PORT ANGELES — A Port Angeles Business Association forum for the three candidates running for seats on the Port Angeles School Board drew just one participant, incumbent District 4 member and board vice president Sandy Long.
Kirsten Williams, who is running for the District 5 position being vacated by Jacob Wright, was unable to attend because of a family emergency. Stan Williams, who is running for the District 3 position being vacated by Katie Marks, did not attend.
The general election will be Nov. 7. Ballots will be mailed to registered voters on Oct. 18.
All three candidates for the five-member board are running unopposed.
Long has never had a challenger for her seat. She was appointed to the board in 2016 and ran unopposed in 2019.
“I was kind of hoping that someone would run against me, but it didn’t happen,” Long said. “People like to talk about education, but very few people want to run for school board, but I’m glad to do it.”
Originally from Shreveport, La., Long has a doctorate in psychology from the University of Alabama, a master’s in counseling from Louisiana Tech University, and master’s and bachelor’s degrees in education from Louisiana State University. She has lived in Port Angeles for the past 21 years.
“This is my home, so I’m very interested in what goes on in our community,” Long said.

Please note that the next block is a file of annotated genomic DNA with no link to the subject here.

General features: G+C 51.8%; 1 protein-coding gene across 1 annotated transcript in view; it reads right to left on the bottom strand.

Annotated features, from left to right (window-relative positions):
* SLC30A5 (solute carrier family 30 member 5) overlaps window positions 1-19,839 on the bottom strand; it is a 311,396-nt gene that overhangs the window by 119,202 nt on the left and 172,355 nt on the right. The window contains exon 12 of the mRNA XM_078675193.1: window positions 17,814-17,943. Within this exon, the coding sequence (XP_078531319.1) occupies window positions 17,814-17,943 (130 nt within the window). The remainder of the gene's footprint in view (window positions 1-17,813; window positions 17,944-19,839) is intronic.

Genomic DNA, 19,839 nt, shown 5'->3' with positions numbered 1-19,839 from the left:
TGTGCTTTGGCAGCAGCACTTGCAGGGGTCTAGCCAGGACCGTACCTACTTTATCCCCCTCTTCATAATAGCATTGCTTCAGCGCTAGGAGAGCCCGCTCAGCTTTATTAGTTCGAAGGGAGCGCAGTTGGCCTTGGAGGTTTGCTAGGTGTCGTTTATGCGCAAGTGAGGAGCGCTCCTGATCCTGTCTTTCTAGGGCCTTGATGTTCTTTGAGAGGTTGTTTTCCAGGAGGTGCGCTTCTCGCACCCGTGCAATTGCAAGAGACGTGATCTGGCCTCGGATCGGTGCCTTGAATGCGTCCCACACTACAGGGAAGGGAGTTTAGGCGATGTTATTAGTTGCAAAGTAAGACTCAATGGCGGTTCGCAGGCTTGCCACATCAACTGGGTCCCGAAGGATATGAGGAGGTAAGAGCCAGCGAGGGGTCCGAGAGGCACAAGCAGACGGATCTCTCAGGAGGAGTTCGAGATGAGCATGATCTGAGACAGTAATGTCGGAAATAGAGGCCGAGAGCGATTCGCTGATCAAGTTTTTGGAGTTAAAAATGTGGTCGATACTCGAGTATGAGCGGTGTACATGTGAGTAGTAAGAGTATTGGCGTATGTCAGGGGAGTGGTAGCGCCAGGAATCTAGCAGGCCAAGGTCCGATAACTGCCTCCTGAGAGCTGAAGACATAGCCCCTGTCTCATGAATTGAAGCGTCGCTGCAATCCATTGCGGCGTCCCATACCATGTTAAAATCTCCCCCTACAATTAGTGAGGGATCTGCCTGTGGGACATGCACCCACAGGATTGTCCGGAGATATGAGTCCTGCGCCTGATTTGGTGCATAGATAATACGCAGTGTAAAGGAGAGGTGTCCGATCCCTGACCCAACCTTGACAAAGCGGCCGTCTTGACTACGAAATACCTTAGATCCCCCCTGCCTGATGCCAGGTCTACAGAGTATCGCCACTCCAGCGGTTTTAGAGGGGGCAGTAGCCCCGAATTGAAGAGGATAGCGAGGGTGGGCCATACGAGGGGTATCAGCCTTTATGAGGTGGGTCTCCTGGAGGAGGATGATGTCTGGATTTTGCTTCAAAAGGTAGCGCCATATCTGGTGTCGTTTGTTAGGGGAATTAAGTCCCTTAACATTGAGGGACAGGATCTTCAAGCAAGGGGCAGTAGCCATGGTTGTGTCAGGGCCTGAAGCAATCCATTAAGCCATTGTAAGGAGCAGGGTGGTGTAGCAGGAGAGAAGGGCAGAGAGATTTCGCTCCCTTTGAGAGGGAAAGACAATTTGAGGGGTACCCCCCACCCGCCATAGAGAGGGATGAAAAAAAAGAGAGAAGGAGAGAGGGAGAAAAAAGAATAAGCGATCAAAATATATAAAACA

The three candidates invited to the meeting had been asked to speak to how the school district could develop a deeper pool of job-ready workers to help address the challenges local businesses have in finding employees.
Long said the district’s strong career and technical education program in the middle and high schools provided training in information technology, hospitality, construction, business and marketing and health sciences that provide students withe skills for the workplace.
“Usually I’m very critical of the Legislature, but I want to say that one of the things that they have done in the past four or five years is to fund CTE (Career and Technical Education) at a higher level,” Long said.
Those dedicated funds have enabled the district to invest in programs that often carry greater costs than academic courses.
“We have been able to develop a very engaging, to the students, and active CTE program in Port Angeles schools,” she said.
A CTE committee that includes local business people offers guidance on and suggestions for the CTE program.
“We get a lot of input from the community when we start planning for new programs and trying to improve the programs that we do have,” Long said.
The district is facing real and significant financial challenges, Long said, related to declining enrollment and the need to replace its aging school buildings.
Full-time enrollment for the 2023-2024 school year is 3,365. According to the Office of Superintendent of Public Instruction website, enrollment was 3,688 in 2019-2020 and 3,846 in 2018-2019.
Reporter Paula Hunt can be reached at email@example.com.